The satisfying salad blueprint

+ vegetable gardening, french pastries, & more.

Good morning…The first Cook Well channel video went out this week if you didn’t catch it.

  • Moving forward, you can expect more real-time recipe walkthroughs and extra deep-dive taste tests!

Thanks to everyone who subscribed and watched the first video! A lot more great content is on the way.


The satisfying salad blueprint

Early readers might remember this chop salad using leftover fried chicken kaarage!

Why are salads more satisfying at restaurants than at home? They include a range of ingredients that lead to a full eating experience. For a salad to feel complete, it should contain:

  1. Extra side vegetables or protein

  2. Crunchy elements

  3. Creamy elements

  4. Flavor additions

Not to mention more thoughtful dressings (see below) to bring it all together. Here’s how you should think about assembling a salad:

Step 1: Choose a base

Today’s salad blueprint isn’t just for leafy green salads. These elements are designed to dress up any salad base:

  • Leafy greens

  • Chopped Brussels sprouts or broccoli

  • Pasta (deli-style pasta salads)

  • Bread cubes (panzanella)

Step 2: Gather the additions

Then add at least one ingredient from each of these categories:

This is what will set your salad apart. The amounts of these additions are to your preferences.

Step 3: Choose a dressing

You can’t have an amazing salad with a subpar dressing from the back of your fridge. Once you realize how simple making dressing at home is, you’ll never go back.

Pair the dressings thoughtfully:

  • Neutral greens like romaine fare well with a heavier, creamier dressing.

  • Flavorful bases like brussels or arugula only need a light vinaigrette to shine.

Step 4: Toss it all together

Dressings contain fat and acids crucial for amplifying flavor throughout the salad. Restaurants toss and pre-dress salads thoroughly for this reason.

  • Don’t skip this step: a light, even coating of dressing on your salad will be much more satisfying than a dry pile of ingredients with an uneven squiggle of dressing overtop (a classic amateur mistake).


Try these salads…

Your turn! While the above guidelines should let you construct a salad with anything you might have in the fridge and pantry, here are a few of our favorite salads to try — which include leafy greens, raw brussel sprouts, pasta salads, and a panzanella:

Extra credit — for even more info, check out these two videos:

FOOD TRENDS 🚀 presented by Epic Gardening

Raised bed vegetable gardens

Why has vegetable growing in raised beds become so popular?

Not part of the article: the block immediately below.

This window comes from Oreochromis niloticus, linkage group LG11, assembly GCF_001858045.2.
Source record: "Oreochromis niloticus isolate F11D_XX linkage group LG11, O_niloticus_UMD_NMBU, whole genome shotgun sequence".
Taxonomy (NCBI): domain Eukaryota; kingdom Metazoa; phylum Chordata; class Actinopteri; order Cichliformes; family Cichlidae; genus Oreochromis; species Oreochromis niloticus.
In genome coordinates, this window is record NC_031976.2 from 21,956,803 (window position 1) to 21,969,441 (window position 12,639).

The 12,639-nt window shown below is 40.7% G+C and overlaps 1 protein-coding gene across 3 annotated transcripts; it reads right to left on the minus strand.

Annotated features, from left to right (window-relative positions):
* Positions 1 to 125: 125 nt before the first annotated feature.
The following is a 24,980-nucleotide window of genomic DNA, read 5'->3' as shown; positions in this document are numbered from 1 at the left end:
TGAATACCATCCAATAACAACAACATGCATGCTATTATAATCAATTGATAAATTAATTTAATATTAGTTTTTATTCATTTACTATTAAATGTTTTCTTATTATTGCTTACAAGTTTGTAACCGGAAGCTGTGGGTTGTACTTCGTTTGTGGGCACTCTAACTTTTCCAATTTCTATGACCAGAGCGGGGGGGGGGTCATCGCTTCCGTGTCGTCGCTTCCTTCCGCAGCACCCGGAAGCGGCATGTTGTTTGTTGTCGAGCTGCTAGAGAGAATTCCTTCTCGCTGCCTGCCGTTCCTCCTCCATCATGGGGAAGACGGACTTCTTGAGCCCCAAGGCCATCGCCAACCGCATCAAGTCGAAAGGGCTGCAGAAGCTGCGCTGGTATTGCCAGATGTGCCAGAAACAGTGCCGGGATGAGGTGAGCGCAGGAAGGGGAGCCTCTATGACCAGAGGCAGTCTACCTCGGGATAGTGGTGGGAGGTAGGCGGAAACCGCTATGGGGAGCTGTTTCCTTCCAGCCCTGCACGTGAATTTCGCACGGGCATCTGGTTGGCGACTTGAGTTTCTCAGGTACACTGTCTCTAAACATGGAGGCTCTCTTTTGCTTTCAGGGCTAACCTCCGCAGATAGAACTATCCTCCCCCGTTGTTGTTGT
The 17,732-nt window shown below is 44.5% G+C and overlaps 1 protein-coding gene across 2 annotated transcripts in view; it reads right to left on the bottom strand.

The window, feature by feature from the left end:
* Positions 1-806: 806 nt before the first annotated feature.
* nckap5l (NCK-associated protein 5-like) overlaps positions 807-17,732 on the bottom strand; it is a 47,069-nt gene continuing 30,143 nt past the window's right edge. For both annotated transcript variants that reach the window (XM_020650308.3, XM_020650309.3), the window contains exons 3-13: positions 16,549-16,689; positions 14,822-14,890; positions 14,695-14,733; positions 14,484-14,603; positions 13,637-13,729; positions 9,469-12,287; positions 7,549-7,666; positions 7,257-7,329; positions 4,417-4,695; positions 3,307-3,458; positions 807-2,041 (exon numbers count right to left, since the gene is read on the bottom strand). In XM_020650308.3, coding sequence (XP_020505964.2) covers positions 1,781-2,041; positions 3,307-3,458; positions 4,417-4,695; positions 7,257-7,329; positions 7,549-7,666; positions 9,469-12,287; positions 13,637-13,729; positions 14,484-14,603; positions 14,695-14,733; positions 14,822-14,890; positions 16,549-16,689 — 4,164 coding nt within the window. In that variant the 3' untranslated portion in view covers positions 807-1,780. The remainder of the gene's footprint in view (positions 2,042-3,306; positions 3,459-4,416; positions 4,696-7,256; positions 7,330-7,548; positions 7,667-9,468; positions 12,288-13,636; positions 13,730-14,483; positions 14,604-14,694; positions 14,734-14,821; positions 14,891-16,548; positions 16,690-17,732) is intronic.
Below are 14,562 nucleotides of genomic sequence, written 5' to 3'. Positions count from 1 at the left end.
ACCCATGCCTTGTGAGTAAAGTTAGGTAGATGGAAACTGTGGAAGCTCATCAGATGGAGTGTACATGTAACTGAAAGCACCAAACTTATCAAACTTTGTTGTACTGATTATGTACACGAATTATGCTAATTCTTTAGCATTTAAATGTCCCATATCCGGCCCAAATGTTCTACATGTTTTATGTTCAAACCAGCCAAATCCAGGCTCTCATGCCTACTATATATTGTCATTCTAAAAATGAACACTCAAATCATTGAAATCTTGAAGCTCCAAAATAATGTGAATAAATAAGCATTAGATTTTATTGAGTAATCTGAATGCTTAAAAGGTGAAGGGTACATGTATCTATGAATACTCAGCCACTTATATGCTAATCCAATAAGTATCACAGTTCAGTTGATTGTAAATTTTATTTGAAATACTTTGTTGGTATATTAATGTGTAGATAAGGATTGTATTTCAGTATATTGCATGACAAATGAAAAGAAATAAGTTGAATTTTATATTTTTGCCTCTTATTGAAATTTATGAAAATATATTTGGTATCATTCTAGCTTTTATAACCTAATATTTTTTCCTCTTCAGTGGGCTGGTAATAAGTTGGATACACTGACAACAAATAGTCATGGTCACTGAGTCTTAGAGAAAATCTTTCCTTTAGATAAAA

You can’t make flavorful food without flavorful ingredients. Unfortunately, not all vegetables are created equal.

  • In the U.S., grocery store produce is often farmed for maximum yield instead of flavor. Vegetables are picked immaturely, transported thousands of miles, then artificially ripened.

It’s no wonder people grow up not liking vegetables and then have a revelation at their first farmers-market tomato or candy-like beet from a friend's garden…

  • A growing number of home cooks turn to gardening to supply their kitchens with high-quality produce instead of starchy, bland vegetables.

The most reliable way to get started is with raised beds, which have significant advantages over planting in the ground:

  1. Easier to work on and around. An elevated surface is much more accessible than the mobility required to bend over and work on ground level.

  2. Helpful for those who don't have access to usable native soil. Beds can be filled with an ideal growing mix regardless of where you live.

  3. Prevent common pests like rabbits, gophers, or any other small mammals.

In particular, modern home gardeners favor metal raised beds. Our recommended beds are Epic Gardening’s Birdies Raised Beds, which last decades longer than even the best-built wooden beds.

Now is the perfect time to outfit your garden before summer. Take advantage of Epic Gardening's 25% off all Birdies Raised Beds sale before it ends on May 27th.


Regional French baked goods

This week’s dinner winner is Adil B, who emailed in two regional French pastries usually prepared for the Epiphany holiday at the start of the year. Interestingly, these baked goods divide the country during that time.

According to Adil: “The North would bake a frangipane (an almond-based galette) where the South would prefer a candied fruit crowned brioche called gateau.” The submission even included a map showing the pastry-preference divide:

We love learning about new foods through readers like Adil from all around the world.

  • Reply with your best home-cooked food photos for a chance to be featured. Bonus points if you include a history & geography lesson with your submission.


In a minute or less: Cacio e pepe

What we’re watching: The #1 pizza in the world

Was this forwarded to you? Subscribe here.

Not reaching your inbox? Try this.

Need more inspiration? View the newsletter backlog.